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Structural Insights Reveal the Dynamics of the Repeating r(CAG) Transcript Found in Huntington’s Disease (HD) and Spinocerebellar Ataxias (SCAs)

  • Arpita Tawani,

    Affiliation Centre for Biosciences and Biomedical Engineering, Indian Institute of Technology Indore, Indore, Madhya Pradesh, India

  • Amit Kumar

    Affiliation Centre for Biosciences and Biomedical Engineering, Indian Institute of Technology Indore, Indore, Madhya Pradesh, India

Structural Insights Reveal the Dynamics of the Repeating r(CAG) Transcript Found in Huntington’s Disease (HD) and Spinocerebellar Ataxias (SCAs)

  • Arpita Tawani, 
  • Amit Kumar


In humans, neurodegenerative disorders such as Huntington’s disease (HD) and many spinocerebellar ataxias (SCAs) have been found to be associated with CAG trinucleotide repeat expansion. An important RNA-mediated mechanism that causes these diseases involves the binding of the splicing regulator protein MBNL1 (Muscleblind-like 1 protein) to expanded r(CAG) repeats. Moreover, mutant huntingtin protein translated from expanded r(CAG) also yields toxic effects. To discern the role of mutant RNA in these diseases, it is essential to gather information about its structure. Detailed insight into the different structures and conformations adopted by these mutant transcripts is vital for developing therapeutics targeting them. Here, we report the crystal structure of an RNA model with a r(CAG) motif, which is complemented by an NMR-based solution structure obtained from restrained Molecular Dynamics (rMD) simulation studies. Crystal structure data of the RNA model resolved at 2.3 Å reveals non-canonical pairing of adenine in 5´-CAG/3´-GAC motif samples in different syn and anti conformations. The overall RNA structure has helical parameters intermediate to the A- and B-forms of nucleic acids due to the global widening of major grooves and base-pair preferences near internal AA loops. The comprehension of structural behaviour by studying the spectral features and the dynamics also supports the flexible nature of the r(CAG) motif.


RNA plays an essential role in normal and abnormal cell functions, which makes it a crucial target for the selective binding of small molecules [1]. Due to a lack of understanding of the RNA motifs that bind or become recognised by small molecules, many RNA targets are not exploited [2]. Triplet repeat-containing transcripts may be one such type of target [3]. These repeats undergo pathogenic expansion, which causes non-curable triplet-repeat expansion diseases (TREDs) [4]. More than 15 neurological diseases are known to be caused by the expansion of these trinucleotide repeats, and the majority of a group of diseases are caused by the expansion of CAG repeats [5]. These CAG repeats may be located in the protein-coding region of corresponding genes or untranslated regions (UTRs). Disorders caused by mutant proteins include Huntington’s disease (HD), dentatorubral-palidoluysian atrophy (DRPLA), spinal and bulbar atrophy (SBMA) and most of the spinocerebellar ataxias (SCAs) 1,2,3,6,7,17 [68]. Indeed, CAG codes for glutamine (Q) during translation, but due to mutation, expanded CAG repeats are translated into polyglutamine (polyQ) tracts. These polyQ tracts get incorporated into mutant proteins, thus categorising these disorders as polyglutamine (polyQ) diseases. The pathogenesis caused by these mutant proteins have various mechanisms including gain-of-toxic function [9], normal protein function may increase to a toxic level [10], aggregate formation [11] and the sequestration of other proteins such as CREB-binding protein (CBP) [12] and polyglutamine tract-binding domain protein (PQBP-1) [13].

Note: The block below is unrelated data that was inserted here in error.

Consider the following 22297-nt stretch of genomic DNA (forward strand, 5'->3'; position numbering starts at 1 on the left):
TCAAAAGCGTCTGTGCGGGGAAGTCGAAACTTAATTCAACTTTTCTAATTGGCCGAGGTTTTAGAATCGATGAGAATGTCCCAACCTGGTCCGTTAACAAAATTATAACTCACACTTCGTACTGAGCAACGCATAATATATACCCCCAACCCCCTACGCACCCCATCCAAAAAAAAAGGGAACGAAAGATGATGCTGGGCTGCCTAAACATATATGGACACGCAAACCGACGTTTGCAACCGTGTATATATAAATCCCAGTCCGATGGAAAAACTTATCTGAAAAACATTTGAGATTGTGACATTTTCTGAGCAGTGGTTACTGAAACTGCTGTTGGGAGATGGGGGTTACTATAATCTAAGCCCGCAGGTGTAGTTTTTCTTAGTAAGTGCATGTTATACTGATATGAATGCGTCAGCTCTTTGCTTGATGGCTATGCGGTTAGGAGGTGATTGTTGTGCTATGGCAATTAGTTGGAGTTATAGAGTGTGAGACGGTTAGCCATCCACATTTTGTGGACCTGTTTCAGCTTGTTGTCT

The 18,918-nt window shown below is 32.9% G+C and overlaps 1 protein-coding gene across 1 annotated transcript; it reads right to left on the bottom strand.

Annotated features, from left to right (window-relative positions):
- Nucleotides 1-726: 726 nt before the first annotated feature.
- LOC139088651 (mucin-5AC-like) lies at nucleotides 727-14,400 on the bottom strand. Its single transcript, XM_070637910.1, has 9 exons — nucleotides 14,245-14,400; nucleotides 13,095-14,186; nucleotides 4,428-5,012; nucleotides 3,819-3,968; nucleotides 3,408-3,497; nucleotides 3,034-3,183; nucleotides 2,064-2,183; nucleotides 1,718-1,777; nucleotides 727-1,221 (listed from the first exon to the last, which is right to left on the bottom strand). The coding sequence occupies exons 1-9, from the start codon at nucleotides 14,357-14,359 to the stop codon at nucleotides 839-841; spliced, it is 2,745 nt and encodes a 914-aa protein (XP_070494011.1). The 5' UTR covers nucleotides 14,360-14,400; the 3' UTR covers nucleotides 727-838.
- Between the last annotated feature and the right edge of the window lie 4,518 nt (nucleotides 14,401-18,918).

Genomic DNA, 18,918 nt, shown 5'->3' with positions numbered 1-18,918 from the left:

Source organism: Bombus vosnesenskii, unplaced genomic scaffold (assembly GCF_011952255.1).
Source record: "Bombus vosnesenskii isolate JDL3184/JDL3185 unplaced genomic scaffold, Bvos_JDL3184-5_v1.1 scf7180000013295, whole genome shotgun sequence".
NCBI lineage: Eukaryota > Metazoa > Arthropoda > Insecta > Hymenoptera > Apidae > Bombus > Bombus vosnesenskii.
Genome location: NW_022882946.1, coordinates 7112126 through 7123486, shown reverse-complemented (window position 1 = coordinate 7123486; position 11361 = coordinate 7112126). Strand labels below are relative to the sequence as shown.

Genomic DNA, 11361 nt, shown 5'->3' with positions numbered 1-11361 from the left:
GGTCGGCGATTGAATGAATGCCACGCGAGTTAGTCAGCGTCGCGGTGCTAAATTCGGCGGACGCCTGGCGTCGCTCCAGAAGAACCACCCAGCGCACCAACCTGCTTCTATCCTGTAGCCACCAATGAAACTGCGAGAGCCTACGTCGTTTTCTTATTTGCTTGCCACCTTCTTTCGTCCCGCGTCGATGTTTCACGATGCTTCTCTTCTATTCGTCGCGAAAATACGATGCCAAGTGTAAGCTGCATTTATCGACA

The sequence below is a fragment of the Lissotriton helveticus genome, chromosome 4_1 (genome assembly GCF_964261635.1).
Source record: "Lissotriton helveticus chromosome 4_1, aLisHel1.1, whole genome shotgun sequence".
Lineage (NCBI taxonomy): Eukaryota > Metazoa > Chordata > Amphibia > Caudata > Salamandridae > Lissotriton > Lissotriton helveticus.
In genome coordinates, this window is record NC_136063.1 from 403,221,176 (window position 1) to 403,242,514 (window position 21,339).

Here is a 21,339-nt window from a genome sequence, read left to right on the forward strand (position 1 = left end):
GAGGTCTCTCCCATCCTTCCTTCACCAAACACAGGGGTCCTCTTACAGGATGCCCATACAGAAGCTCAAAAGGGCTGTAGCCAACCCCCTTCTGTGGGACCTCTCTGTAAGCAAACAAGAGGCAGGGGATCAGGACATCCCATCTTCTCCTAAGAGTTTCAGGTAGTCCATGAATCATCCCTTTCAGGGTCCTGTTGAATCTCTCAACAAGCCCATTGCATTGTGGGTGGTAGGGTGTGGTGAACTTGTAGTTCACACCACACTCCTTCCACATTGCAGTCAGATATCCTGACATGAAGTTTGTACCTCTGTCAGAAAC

In addition to the CAG repeats located in coding regions, expansion in UTRs also causes pathogenesis [1416]. Such disorders include SCA12, which occurs due to the presence of a CAG repeat motif in the 5´UTR of the PPP2R2B gene [5], and likely SCA8 [17] and SCA10 [18]. Mutant transcript-mediated toxicity is due to the sequestration of regulatory proteins and factors by CAG repeat motifs e.g., muscleblind-like1 (MBNL1), a splicing regulator protein [19], nucleolin, a nucleolar protein [20,21] and many other transcription factors [22]. The recruitment of these proteins and factors to expanded CAG repeat motifs results in the obstruction of many biological pathways such as reduction in cellular rRNA, dysregulated gene transcription, and the assembly of aberrant short silencing RNAs [23]. Such studies may potentially provide a strategy for treating disorders. Previous studies have focused on reductions in mutant protein as a therapeutic approach, such as intrabodies and artificial polypeptides, which target the polyQ domain [24]. However, recent studies have shown that obstruction in pathogenesis can also be achieved by the binding of small molecules to r(CAG) repeats that corrects splicing defects in disorders caused by RNA gain-of-function [25]. These small molecules have been identified using virtual screening or designer modular assembly strategies [25,26]. These small molecules recognise the structure of RNA rather than its sequence, which makes this strategy more advantageous than other therapeutic approaches [26].